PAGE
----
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modules in RIF

From: Michael Kifer <kifer@cs.sunysb.edu>
Date: Tue, 01 Apr 2008 17:05:59 -0400
To: public-rif-wg@w3.org (RIF WG)
Message-ID: <4007.1207083959@cs.sunysb.edu>



At today's telecon I was asked to briefly explain the idea of modules.

1. Example

A module is a KB (a ruleset) where some literals refer (query) some other
KB.  This reference process can be recursive. In the following example I am
using the syntax of Flora-2. It shows two modules, Foo and Bar.

====================
module Foo contains:
--------------------
q(b,b).
q(c,d).
p(?X) :- q(?X,?Y), r(?Y)@Bar.

====================
module Bar contains:
--------------------
p(b).
s(d,b).
r(?X) :- p(?X).
r(?X) :- s(?X,?Y), p(?Y)@Foo.


In Flora-2, the query ?- p(?X) in module Foo would return ?X=b,c
and the query ?- r(?X) in module Bar would return ?X = b,d

Someone may issue the query

?- p(?X)@Foo, r(?X)@Bar.

in a third module, and the answer would be ?X=b.

This mechanism is very general. It subsumes import and is much more useful
than import.

2. History

Sometimes people say that these are modules "like in Flora-2", because
Flora-2 has many interesting extensions to this idea. But what I just
described is actually the usual ISO Prolog mechanism. (I have to check if
it is actually in ISO, but several Prologs have it.) The syntax there is
module::predicate.

3. Theory

There is a very simple semantics to the modules, as described above:
simply rename the predicates that occur in the ruleheads of modules
in a unique way, and also do the corresponding changes to the references
made from other modules. For instance, the above becomes something like:

Rules/facts that come from Foo:

#$%^_Foo_q(b,b).
#$%^_Foo_q(c,d).
#$%^_Foo_p(?X) :- #$%^_Foo_q(?X,?Y), #$%^_Bar_r(?Y).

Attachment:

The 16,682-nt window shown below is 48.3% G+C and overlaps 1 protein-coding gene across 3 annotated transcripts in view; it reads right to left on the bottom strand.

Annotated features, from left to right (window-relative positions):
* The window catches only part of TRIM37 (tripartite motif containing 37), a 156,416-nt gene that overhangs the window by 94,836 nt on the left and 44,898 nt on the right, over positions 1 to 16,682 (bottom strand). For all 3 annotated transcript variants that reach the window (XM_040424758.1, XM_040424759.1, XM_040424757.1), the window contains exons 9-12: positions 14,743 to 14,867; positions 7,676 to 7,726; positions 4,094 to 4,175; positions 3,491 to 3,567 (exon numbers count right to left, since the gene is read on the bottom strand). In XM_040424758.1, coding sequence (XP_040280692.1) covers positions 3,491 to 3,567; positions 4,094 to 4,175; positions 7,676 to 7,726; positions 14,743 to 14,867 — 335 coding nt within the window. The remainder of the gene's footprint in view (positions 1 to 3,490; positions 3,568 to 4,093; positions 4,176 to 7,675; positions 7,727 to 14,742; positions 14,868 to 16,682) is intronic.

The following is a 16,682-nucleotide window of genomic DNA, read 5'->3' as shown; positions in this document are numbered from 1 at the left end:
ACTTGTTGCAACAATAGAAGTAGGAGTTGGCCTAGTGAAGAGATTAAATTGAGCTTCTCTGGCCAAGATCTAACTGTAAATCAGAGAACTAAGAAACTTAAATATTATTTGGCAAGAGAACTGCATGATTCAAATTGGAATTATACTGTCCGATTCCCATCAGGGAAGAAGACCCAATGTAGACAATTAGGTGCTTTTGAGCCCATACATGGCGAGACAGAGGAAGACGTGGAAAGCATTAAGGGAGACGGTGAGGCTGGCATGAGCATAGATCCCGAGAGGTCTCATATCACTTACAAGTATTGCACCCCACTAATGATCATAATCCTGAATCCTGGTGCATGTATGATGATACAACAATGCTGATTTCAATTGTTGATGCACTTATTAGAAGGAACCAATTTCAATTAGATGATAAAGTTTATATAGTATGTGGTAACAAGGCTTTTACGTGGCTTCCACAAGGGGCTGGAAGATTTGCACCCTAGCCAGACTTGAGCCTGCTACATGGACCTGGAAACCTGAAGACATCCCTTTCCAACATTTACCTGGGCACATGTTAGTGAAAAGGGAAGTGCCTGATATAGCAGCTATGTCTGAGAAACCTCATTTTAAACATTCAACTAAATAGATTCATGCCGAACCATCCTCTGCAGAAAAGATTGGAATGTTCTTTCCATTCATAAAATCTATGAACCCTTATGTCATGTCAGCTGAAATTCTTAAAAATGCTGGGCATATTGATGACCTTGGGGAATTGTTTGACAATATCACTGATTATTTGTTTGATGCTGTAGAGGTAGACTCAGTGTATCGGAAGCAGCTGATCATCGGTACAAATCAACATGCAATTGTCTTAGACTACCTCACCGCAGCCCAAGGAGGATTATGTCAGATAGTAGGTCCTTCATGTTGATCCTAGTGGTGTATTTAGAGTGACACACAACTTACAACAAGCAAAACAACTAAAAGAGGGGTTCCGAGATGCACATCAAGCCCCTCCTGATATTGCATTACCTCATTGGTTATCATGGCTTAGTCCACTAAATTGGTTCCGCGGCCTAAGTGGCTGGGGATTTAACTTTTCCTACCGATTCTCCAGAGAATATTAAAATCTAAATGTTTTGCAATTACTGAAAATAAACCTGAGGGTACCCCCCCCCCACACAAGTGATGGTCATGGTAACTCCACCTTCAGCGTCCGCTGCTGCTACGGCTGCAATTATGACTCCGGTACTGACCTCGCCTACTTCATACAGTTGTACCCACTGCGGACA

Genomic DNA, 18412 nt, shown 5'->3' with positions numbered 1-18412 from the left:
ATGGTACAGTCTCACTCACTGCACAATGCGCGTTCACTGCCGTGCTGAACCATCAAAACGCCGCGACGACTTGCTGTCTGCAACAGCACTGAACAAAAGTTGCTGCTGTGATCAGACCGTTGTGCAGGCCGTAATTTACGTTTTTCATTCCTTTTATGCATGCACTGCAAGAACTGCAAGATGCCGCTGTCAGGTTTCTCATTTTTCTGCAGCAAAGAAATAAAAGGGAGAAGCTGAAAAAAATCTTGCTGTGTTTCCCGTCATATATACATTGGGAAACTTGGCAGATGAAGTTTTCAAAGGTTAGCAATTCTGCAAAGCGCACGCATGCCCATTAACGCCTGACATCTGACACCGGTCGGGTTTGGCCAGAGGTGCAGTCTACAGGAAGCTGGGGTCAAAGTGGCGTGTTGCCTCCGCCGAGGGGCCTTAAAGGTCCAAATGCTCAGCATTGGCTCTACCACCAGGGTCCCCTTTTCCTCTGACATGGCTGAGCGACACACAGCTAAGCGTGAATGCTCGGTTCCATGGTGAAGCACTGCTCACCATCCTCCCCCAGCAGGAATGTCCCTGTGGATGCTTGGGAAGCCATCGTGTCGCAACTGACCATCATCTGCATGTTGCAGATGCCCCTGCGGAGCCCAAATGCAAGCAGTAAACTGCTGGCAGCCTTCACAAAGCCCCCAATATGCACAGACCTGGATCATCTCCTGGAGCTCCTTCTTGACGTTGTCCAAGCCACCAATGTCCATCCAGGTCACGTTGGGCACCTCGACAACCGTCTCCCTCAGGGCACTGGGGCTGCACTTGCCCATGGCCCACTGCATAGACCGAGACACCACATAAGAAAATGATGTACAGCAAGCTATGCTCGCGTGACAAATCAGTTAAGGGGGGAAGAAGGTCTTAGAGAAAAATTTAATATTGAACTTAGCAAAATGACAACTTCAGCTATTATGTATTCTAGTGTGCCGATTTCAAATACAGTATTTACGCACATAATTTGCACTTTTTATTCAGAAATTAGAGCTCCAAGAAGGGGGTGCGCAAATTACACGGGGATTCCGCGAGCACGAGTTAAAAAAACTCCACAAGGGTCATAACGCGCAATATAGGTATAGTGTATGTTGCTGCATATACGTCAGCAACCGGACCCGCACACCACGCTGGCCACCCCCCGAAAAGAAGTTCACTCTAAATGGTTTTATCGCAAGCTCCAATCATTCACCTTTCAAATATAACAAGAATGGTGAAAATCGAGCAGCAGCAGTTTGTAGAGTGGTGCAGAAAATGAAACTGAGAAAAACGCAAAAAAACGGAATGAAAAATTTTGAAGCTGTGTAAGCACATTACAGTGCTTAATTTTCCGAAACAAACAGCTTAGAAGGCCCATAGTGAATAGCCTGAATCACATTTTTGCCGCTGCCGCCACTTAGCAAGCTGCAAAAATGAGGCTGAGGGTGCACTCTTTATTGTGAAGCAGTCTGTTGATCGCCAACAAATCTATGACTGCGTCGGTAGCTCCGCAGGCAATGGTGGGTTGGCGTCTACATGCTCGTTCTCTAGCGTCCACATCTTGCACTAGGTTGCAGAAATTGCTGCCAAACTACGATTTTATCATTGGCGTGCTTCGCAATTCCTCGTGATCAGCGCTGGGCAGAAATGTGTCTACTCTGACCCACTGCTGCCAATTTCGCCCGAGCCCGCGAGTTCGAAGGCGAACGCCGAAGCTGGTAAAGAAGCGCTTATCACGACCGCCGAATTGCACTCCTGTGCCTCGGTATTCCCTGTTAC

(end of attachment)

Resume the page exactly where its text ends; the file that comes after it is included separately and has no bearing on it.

Rules/facts that come from Bar:

#$%^_Bar_p(b).
#$%^_Bar_s(d,b).
#$%^_Bar_r(?X) :- #$%^_Bar_p(?X).
#$%^_Bar_r(?X) :- #$%^_Bar_s(?X,?Y), #$%^_Foo_p(?Y).


The "Romans" took this idea further and gave it model-theoretic semantics
for the cases when the different modules may have different semantics.
They called it "peer-to-peer KBs" (while the term "module" comes from
Prolog).


4. Difficulties

If we were to develop a module mechanism just for BLD, there would be no
problem. It would be just a matter of a few days to carefully extend things.

However, in RIF we are supposed to prepare an infrastructure for rules on
the Web. If RIF is to take off, it will happen because other people will
see a chance and develop different dialects. These rulesets will have
different semantics, and RIF (specifically RIF-FLD) should address
this. Developing a semantic framework for this requires some thought.
The "Romans" did not go far enough.


5. Interim solution

In many cases people just import rules because their applications are
relatively simple. So, we can provide a simple mechanism for that.
It will work even in FLD because this mechanism imports things with the
same syntax and semantics. Later on we might add modules, and import will
become a kind of shortcut for a special case of querying a module.

For instance, even though Flora-2 has modules (even more powerful than what
I just described), it has two other mechanisms in addition:

#include
import

#include is literal inclusion of rules (just like in C). In terms of RIF,
this would mean that everything is included and local symbols with the same
name mean the same in the included and the including ruleset. I do not
think RIF needs that (being an exchange language), but I may be wrong.

Import is analogous to what Jos mentioned during the telecon.
Rules are included, but the local symbols mean different things in the
included and the including sets. You can think of the local symbols as
"unexported" symbols. In fact, Prologs and Flora-2 have explicit export
directives (in Flora-2 one can even export things for use in some specific
modules, but not in others).


Hope this brief note helps.


	--michael  
Received on Tuesday, 1 April 2008 21:06:35 GMT

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